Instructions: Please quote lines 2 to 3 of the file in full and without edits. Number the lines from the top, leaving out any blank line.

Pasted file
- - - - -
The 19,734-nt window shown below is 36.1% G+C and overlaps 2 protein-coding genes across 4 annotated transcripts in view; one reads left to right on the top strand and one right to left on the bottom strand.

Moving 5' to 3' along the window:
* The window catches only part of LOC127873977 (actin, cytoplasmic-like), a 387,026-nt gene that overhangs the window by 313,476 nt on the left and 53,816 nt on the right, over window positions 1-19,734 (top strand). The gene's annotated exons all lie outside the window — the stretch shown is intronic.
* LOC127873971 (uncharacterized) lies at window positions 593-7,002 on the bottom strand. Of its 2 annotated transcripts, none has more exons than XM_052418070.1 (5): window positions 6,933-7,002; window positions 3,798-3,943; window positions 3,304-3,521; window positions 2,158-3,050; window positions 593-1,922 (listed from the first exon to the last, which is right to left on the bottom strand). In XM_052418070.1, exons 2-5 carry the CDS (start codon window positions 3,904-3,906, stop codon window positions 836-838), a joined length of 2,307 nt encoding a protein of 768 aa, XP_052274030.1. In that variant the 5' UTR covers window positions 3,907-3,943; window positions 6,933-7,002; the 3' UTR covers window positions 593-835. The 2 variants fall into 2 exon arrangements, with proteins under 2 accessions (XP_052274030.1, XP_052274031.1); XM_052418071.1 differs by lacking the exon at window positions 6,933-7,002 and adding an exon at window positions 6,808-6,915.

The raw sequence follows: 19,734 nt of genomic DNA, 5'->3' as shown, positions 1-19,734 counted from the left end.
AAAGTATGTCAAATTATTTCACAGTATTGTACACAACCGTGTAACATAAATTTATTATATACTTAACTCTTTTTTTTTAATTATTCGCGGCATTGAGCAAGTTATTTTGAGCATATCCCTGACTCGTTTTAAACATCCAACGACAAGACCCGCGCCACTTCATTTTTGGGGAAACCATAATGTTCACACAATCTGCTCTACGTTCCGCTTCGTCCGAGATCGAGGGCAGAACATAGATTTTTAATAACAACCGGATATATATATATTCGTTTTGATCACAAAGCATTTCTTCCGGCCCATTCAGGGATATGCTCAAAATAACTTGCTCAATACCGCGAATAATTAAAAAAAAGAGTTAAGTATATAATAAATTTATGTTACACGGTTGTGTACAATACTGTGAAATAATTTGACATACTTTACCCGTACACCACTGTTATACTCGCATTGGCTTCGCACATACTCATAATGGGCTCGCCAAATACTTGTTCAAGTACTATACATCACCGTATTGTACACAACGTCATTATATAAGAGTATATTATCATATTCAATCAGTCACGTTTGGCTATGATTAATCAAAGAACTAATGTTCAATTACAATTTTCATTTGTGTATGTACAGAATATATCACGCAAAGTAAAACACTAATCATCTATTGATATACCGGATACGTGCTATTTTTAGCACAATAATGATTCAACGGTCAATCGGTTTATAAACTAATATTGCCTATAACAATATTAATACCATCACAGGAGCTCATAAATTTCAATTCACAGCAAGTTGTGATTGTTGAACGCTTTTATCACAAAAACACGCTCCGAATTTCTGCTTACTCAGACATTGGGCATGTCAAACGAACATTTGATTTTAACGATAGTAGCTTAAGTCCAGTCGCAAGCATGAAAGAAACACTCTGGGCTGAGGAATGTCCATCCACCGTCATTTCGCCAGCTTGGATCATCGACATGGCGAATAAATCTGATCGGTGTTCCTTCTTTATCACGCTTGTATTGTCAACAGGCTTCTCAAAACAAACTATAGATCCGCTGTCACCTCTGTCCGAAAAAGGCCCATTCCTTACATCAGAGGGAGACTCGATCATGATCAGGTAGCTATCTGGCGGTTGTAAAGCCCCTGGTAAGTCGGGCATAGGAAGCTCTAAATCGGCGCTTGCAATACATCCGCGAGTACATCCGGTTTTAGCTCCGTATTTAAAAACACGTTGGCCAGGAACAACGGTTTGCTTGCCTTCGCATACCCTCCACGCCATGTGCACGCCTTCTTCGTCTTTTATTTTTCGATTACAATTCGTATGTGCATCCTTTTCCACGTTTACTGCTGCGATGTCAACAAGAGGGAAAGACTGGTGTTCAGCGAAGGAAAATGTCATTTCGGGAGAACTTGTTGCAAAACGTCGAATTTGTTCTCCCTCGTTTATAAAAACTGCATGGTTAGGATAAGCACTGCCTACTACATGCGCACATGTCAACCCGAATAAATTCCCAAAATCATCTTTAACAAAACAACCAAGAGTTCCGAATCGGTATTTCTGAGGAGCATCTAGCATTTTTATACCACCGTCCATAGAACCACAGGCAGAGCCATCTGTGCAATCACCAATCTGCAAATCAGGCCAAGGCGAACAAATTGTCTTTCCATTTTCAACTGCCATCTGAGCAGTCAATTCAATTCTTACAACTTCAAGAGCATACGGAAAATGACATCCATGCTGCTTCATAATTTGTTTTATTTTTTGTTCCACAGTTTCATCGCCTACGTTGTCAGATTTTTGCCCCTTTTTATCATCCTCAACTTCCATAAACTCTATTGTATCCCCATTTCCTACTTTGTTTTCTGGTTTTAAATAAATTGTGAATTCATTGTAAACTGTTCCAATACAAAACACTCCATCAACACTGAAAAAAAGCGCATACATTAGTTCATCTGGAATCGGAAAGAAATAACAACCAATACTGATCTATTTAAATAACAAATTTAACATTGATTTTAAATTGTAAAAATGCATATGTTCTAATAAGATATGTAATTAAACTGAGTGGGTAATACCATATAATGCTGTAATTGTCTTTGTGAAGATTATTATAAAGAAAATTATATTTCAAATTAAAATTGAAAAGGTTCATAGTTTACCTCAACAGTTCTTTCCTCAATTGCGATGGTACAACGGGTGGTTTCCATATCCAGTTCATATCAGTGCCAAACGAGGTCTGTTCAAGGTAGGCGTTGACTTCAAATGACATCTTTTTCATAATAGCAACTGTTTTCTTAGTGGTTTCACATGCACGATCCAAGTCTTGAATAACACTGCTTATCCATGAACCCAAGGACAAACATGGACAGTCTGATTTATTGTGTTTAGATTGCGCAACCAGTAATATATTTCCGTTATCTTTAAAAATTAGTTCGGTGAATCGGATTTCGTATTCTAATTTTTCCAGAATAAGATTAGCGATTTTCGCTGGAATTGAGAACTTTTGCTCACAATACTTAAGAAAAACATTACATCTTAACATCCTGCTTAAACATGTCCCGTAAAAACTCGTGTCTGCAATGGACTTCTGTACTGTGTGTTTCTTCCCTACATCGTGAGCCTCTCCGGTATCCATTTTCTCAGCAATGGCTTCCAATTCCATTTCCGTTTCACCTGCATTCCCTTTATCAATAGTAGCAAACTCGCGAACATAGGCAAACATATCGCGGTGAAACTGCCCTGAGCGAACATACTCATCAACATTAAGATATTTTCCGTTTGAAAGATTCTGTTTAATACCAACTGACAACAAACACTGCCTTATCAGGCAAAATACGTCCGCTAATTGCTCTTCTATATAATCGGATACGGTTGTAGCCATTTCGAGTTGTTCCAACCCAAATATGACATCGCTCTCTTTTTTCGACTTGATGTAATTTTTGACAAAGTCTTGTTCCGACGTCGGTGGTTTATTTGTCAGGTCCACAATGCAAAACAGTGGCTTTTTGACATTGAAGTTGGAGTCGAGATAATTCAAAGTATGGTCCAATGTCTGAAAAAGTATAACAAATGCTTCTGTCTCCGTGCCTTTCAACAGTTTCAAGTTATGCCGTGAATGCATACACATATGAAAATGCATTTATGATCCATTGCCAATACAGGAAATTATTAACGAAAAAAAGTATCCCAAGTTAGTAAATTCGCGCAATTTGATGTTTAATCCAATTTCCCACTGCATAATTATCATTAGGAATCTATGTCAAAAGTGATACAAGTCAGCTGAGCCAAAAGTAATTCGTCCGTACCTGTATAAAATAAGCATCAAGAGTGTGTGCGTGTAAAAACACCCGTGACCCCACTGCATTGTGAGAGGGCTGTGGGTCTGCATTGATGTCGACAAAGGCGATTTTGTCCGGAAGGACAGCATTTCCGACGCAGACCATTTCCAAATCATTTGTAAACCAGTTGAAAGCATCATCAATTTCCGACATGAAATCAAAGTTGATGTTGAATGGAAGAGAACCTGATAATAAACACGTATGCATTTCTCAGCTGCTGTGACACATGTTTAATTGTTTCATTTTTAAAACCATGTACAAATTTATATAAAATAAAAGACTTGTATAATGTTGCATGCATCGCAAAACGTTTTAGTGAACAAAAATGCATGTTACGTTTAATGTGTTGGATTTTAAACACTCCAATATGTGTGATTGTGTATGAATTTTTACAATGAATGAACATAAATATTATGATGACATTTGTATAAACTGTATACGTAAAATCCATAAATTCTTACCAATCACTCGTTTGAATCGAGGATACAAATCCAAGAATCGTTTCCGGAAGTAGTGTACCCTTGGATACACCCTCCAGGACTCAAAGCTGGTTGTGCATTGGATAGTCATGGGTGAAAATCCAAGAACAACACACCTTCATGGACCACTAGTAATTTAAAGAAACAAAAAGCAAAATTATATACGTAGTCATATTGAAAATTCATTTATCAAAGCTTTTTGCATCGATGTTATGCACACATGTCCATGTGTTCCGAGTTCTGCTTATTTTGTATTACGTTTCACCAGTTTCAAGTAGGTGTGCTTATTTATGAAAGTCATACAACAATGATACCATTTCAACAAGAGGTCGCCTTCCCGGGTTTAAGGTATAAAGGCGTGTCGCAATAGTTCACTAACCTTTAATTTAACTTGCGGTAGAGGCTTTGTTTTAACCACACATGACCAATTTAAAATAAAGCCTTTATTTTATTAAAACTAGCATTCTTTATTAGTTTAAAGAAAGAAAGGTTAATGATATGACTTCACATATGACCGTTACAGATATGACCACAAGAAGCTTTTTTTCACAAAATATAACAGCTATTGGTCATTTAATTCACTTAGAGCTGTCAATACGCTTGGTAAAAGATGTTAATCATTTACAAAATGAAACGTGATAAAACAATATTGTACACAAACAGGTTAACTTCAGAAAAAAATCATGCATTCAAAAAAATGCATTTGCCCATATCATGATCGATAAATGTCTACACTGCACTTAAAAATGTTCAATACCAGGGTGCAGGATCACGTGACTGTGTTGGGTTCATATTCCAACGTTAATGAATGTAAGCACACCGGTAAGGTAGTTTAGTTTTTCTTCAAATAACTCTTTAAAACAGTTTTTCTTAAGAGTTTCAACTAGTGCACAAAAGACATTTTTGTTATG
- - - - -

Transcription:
Moving 5' to 3' along the window:
* The window catches only part of LOC127873977 (actin, cytoplasmic-like), a 387,026-nt gene that overhangs the window by 313,476 nt on the left and 53,816 nt on the right, over window positions 1-19,734 (top strand). The gene's annotated exons all lie outside the window — the stretch shown is intronic.